Survey

* Your assessment is very important for improving the work of artificial intelligence, which forms the content of this project

Survey

Transcript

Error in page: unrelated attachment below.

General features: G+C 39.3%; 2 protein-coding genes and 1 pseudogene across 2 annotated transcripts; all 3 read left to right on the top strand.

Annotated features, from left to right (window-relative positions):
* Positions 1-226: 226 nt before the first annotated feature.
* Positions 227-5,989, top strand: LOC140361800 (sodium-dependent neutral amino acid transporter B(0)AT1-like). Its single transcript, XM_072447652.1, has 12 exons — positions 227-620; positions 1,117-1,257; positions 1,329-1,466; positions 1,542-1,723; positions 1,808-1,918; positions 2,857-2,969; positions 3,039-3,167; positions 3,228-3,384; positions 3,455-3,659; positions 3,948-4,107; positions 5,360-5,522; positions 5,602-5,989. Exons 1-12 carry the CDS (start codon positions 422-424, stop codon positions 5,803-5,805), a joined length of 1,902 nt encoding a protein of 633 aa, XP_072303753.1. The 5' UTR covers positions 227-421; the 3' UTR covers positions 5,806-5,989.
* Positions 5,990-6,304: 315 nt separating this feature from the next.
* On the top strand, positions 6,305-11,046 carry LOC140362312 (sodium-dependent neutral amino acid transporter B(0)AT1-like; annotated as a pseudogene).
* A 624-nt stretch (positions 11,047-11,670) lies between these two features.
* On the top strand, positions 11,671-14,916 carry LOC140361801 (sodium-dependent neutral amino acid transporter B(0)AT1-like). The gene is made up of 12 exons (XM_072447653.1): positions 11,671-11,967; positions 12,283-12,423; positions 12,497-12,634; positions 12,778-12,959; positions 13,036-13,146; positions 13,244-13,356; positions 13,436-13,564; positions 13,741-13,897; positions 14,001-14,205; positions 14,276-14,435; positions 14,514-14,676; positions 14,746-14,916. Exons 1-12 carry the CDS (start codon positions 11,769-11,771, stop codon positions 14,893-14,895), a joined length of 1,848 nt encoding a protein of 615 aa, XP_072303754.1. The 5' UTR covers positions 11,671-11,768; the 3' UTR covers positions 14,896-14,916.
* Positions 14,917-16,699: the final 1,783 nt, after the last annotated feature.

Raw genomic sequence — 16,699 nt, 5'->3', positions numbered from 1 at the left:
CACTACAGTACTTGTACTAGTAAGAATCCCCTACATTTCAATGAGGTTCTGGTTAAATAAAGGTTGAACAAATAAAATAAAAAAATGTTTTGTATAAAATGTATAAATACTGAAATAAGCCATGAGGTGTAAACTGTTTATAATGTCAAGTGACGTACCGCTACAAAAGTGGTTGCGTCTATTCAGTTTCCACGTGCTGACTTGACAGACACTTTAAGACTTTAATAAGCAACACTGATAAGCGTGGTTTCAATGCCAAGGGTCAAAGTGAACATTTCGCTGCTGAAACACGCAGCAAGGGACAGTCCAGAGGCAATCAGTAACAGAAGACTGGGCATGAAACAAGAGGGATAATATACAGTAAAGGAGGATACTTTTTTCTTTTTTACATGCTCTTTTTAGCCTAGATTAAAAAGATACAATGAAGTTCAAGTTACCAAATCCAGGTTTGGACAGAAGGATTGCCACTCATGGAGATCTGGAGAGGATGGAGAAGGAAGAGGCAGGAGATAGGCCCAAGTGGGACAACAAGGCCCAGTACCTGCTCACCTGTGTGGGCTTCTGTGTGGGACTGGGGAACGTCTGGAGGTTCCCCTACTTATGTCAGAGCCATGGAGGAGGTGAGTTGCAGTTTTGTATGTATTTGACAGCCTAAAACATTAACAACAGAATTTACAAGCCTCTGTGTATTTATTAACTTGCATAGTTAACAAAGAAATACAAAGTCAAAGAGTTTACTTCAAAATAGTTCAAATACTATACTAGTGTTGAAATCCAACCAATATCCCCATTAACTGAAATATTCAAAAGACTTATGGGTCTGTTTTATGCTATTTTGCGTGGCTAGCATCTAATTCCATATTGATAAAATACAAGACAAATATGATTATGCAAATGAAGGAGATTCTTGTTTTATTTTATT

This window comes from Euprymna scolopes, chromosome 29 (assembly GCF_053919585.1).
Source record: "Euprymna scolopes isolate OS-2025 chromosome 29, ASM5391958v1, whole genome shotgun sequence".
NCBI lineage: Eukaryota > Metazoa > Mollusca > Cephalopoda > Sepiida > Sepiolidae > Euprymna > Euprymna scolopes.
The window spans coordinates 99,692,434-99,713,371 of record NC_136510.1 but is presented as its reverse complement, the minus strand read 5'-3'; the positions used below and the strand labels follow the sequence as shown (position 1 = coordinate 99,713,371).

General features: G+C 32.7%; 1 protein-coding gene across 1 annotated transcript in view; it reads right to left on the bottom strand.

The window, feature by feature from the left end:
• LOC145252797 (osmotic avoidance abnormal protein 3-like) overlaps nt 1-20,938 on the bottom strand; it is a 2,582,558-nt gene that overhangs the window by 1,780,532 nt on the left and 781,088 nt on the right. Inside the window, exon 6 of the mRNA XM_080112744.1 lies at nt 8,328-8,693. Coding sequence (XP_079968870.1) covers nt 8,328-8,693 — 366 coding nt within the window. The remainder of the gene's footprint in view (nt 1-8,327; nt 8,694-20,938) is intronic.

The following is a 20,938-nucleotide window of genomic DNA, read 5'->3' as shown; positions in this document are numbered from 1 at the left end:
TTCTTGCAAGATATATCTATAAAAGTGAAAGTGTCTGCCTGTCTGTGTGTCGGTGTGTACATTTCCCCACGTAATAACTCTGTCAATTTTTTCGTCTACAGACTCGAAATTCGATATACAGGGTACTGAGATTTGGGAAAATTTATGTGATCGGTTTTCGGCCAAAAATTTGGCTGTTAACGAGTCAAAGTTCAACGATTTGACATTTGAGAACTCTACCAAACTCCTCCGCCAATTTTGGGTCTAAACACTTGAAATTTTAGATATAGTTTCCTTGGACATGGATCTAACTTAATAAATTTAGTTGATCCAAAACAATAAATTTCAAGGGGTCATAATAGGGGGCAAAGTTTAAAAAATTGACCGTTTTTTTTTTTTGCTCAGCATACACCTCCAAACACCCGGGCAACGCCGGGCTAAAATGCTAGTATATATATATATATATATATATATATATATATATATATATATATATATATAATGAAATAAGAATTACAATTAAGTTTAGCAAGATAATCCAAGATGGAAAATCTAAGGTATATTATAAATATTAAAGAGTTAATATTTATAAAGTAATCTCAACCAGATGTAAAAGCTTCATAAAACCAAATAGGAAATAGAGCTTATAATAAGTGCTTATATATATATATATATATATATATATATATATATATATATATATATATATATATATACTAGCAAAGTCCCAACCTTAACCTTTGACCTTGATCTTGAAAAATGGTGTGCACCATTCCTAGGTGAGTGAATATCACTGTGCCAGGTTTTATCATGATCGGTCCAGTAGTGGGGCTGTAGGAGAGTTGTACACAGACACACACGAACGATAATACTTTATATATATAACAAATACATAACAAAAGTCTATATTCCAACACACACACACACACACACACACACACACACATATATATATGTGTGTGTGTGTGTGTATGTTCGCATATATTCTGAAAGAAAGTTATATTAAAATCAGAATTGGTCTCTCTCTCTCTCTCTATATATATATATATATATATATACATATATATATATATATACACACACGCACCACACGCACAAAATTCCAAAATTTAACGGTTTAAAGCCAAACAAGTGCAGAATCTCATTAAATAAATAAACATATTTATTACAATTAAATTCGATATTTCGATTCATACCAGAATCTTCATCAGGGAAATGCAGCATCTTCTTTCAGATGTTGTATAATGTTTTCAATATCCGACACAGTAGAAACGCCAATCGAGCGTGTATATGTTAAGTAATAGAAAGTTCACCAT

Single Samples Harry R. Erwin, PhD School of Computing and Technology University of Sunderland Resources • Crawley, MJ (2005) Statistics: An Introduction Using R. Wiley. • Gentle, JE (2002) Elements of Computational Statistics. Springer. • Gonick, L., and Woollcott Smith (1993) A Cartoon Guide to Statistics. HarperResource (for fun). Questions of Interest About Single Samples • What is the mean value? • Is the mean value significantly different from expectation or theory? • What is the level of uncertainty associated with the estimate of the mean value? Facts Needed for Answers • Are the values normally distributed (bellshaped) or not? • Are there outliers in the data? • If the data were collected over a period of time, is there evidence for serial correlation? To use standard parametric tests, you need normal data, without outliers, and without serial correlation. Data Summary data<-read.table("das.txt",header=T) > names(data) [1] "y" > attach(data) > summary(y) Min. 1st Qu. Median Mean 3rd Qu. 1.904 2.241 2.414 2.419 2.568 > plot(y) Max. 2.984 plot(y) Querying your data y[50]<- 21.79386 plot(y) which(y>10) 50 y[50]<-2.179386 boxplot(y,ylab="data values”) Results Normal Distribution • The Central Limit Theorem implies anything produced by adding a large number of random samples (such as the mean) is normally distributed. – dnorm(z) is the normal distribution, with mean 0.0 and standard deviation (i.e., √variance) of 1.0. (z here is the standard unit for the normal distribution) – pnorm(x) is the probability of a z value of x or less. – qnorm(c(p1,p2)) gives the corresponding values of z that produce the probabilities of p1and p2 Plots for Testing Normality • The simplest and often the best test of normality is the quantile-quantile plot – qqnorm(y) – qqline(y, lty=2) • If the resulting plot shows a marked S-shape, it indicates non-normality. You’ve already seen this demonstrated. • If the data are non-normal, use Wilcoxon's signed rank test (wilcox.test) rather than Student's t-test (t.test) Inference • Demonstration with speed of light data • Another way to test this is bootstrapping – Demonstration • Demonstration of Student's t – dt(z,df) – pt(z,df) – qt(c(p,q),df) • Comparison between Student's t and normal distributions. Skew • Dimensionless version of the third moment about the mean. m3 = Sum(y-ymean)3/n s3 = (√s2)3 skew = 1 = m3/s3 • Measures the extent to which the distribution has a tail on one or the other side. • Demo of skew test. Kurtosis • Dimensionless version of the fourth moment about the mean. m4 = Sum(y-ymean)4/n s4 = (s2)2 kurtosis = 2 = m4/s4 -3 • Measures the extent to which the distribution is peaky or flat-topped. • Demo of kurtosis test. Conclusions • A generalisation of these individual tests is the Kolmogorov-Smirnov test (ks.test), which is usually used to compare two distributions. • If variance was ill-behaved, skew and kurtosis are worse. • We've seen ways of testing for normality and outliers. Serial correlation will be discussed when we learn about analysis of variance.